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Andrea Schweitzer '90 Organizing a Year of Astronomy

After earning her Ph.D. in astronomy, Andrea Schweitzer ’90 didn’t find a career in traditional astronomy; rather, she went into industry so she could return to her home state of Colorado, becoming an engineering project manager for Honeywell. She later started her own consulting firm, project managing for aerospace and astronomy. This year, her two worlds have melded perfectly in her role as project manager for the U.S. arm of the International Year of Astronomy.

The International Astronomic Union selected 2009 as the International Year of Astronomy as a commemoration of the 400th anniversary of Galileo’s observations with his first telescope. Endorsed by UNESCO and the U.S. House of Representatives, the year will be full of both grassroots events and more organized celebrations of astronomy. And then ending event couldn’t be more perfect: A blue moon (the second full moon in a calendar month) on December 31.

“We have more than a dozen working groups and projects in the United States, and I help to oversee that,” explains Schweitzer, who was offered the only full-time position on the U.S. IYA team serendipitously as a previous contract with NASA ran out. “We have approximately 150 professionals who are active volunteers, whom I also help to coordinate and support.”

The IYA kicked off in early January with a ceremony in Long Beach, and it promises to be a year full of astronomical education events. One upcoming event demonstrates a scope that includes both large-scale displays and DIY opportunities for individuals and educators. “From Earth to the Universe” is an exhibition of dramatic astronomical photos that will take place in airports, parks, art centers and other pubic venues in 30 countries. At the same time, individuals may visit the site to print their own high-resolutions images for display in schools and libraries.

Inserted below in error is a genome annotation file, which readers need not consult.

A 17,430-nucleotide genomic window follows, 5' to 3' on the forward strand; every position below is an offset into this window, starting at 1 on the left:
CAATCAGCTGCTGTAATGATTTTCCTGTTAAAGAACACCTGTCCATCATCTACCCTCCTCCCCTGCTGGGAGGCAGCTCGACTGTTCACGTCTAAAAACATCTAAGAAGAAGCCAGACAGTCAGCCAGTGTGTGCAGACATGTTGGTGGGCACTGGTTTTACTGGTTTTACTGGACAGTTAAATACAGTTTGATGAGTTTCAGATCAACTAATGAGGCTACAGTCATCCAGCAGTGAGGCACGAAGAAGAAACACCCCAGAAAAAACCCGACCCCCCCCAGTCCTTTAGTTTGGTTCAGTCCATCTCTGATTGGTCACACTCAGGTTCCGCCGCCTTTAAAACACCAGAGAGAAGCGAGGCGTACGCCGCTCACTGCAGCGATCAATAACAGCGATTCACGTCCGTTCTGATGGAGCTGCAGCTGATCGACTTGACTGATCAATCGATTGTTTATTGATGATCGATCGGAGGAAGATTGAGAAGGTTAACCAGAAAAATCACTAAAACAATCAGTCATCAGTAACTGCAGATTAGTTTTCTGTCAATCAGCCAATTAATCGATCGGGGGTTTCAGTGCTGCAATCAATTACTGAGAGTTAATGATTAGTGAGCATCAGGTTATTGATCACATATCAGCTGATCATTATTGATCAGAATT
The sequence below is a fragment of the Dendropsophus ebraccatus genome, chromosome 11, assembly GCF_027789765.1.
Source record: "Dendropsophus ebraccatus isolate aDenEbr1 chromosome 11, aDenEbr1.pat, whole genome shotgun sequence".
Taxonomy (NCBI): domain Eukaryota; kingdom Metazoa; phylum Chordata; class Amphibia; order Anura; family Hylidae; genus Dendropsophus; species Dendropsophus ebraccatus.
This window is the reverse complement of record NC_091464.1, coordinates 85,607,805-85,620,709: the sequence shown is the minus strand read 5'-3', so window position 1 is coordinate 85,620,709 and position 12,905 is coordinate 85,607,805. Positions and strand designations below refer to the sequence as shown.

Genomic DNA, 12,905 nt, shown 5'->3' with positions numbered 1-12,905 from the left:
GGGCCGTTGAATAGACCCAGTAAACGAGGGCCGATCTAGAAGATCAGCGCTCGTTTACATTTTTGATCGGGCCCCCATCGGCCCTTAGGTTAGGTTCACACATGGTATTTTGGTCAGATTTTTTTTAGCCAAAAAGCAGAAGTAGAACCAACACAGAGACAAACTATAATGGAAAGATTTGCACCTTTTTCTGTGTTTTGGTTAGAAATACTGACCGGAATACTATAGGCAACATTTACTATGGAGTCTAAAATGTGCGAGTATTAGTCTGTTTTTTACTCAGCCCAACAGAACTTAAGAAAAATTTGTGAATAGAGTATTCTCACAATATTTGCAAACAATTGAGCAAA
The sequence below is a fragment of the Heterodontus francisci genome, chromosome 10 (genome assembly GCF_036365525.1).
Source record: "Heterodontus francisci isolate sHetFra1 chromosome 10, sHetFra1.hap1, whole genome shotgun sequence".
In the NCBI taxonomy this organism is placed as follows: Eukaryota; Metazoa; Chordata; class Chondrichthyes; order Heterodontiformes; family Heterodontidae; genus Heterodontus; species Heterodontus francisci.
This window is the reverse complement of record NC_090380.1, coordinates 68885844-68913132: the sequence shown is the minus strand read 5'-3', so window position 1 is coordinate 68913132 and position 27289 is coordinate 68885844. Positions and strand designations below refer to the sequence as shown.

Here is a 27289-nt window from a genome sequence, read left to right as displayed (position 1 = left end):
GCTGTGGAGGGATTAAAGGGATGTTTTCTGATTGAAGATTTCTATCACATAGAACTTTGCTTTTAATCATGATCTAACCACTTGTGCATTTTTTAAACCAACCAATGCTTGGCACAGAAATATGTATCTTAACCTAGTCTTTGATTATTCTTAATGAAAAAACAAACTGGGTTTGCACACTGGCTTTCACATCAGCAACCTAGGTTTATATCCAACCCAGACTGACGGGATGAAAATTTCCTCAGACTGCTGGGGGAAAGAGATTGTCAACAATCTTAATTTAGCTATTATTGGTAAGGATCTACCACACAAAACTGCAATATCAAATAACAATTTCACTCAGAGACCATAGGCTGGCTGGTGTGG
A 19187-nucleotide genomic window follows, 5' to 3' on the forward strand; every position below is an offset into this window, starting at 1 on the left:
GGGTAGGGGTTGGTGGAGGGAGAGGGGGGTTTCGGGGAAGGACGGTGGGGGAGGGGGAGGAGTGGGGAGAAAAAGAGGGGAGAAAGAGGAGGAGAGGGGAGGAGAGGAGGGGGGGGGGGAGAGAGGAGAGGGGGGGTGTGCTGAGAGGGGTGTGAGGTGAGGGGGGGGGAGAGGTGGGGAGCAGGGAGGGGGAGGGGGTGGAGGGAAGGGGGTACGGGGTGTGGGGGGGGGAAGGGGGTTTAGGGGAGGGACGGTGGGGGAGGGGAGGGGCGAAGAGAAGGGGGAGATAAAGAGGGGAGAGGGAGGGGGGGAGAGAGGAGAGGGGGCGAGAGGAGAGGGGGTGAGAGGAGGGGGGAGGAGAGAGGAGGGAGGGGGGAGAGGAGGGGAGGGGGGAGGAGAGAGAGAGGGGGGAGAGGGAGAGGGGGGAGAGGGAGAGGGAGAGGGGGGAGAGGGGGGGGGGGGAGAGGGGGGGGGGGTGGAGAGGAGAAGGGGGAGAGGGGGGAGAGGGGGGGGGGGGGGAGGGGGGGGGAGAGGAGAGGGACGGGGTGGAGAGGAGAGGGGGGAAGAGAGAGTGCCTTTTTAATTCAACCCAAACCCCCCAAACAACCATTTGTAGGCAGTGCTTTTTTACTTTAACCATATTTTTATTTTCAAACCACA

Other initiatives include the Globe at Night, a program that enlists people to count the stars at night to measure light pollution. On the final evening of the star count, people and cities are asked to turn off as many lights as possible at 8:30 p.m. in that time zone. “Then kids can do a final star count when it will hopefully be even darker, and [they can] see what a difference it makes when you reduce light pollution,” says Schweitzer.

The 100 Hours of Astronomy program in April is a worldwide endeavor to inform the public, for 100 hours straight, about what different observatories are doing via live webcast. One year-long initiative is star parties, where local amateur astronomers set up their telescopes to allow the public to observe. “We’re hoping to have a lot of final star parties [on December 31] to celebrate the end of the year, [so people] will get a chance to look through telescopes at the full moon.”

Managing such a large effort is a complicated task but one that Schweitzer credits her Pomona education with preparing her for. “One of the important things I got from my education at Pomona was a broad base of training because the job I do now didn’t exist when I was a student,” says Schweitzer. “Being able to work from home and coordinate a whole nation of effort through e-mail and teleconferences and the internet—those tools simply didn’t exist or they were in their infancy.

“It shows how important a liberal arts education is, even in the sciences, to prepare for whatever opportunities there might be in the future by giving you a broad base to work from.”